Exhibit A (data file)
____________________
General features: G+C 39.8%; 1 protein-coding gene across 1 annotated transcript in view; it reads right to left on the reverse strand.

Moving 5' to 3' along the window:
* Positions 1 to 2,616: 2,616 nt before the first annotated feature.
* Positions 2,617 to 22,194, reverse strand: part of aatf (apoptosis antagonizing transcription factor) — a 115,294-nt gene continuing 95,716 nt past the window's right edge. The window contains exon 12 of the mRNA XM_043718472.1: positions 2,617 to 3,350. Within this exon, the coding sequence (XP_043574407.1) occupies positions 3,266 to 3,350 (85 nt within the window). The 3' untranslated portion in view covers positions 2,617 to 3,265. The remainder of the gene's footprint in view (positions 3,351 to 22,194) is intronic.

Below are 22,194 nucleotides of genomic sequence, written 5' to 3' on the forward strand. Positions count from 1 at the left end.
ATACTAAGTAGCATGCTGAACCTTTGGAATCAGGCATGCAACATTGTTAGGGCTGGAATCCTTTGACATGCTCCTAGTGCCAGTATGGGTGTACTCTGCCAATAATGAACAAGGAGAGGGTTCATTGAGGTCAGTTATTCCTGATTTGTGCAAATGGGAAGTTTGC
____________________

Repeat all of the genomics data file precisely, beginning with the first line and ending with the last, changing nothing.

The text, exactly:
General features: G+C 39.8%; 1 protein-coding gene across 1 annotated transcript in view; it reads right to left on the reverse strand.

Moving 5' to 3' along the window:
* Positions 1 to 2,616: 2,616 nt before the first annotated feature.
* Positions 2,617 to 22,194, reverse strand: part of aatf (apoptosis antagonizing transcription factor) — a 115,294-nt gene continuing 95,716 nt past the window's right edge. The window contains exon 12 of the mRNA XM_043718472.1: positions 2,617 to 3,350. Within this exon, the coding sequence (XP_043574407.1) occupies positions 3,266 to 3,350 (85 nt within the window). The 3' untranslated portion in view covers positions 2,617 to 3,265. The remainder of the gene's footprint in view (positions 3,351 to 22,194) is intronic.

Below are 22,194 nucleotides of genomic sequence, written 5' to 3' on the forward strand. Positions count from 1 at the left end.
ATACTAAGTAGCATGCTGAACCTTTGGAATCAGGCATGCAACATTGTTAGGGCTGGAATCCTTTGACATGCTCCTAGTGCCAGTATGGGTGTACTCTGCCAATAATGAACAAGGAGAGGGTTCATTGAGGTCAGTTATTCCTGATTTGTGCAAATGGGAAGTTTGC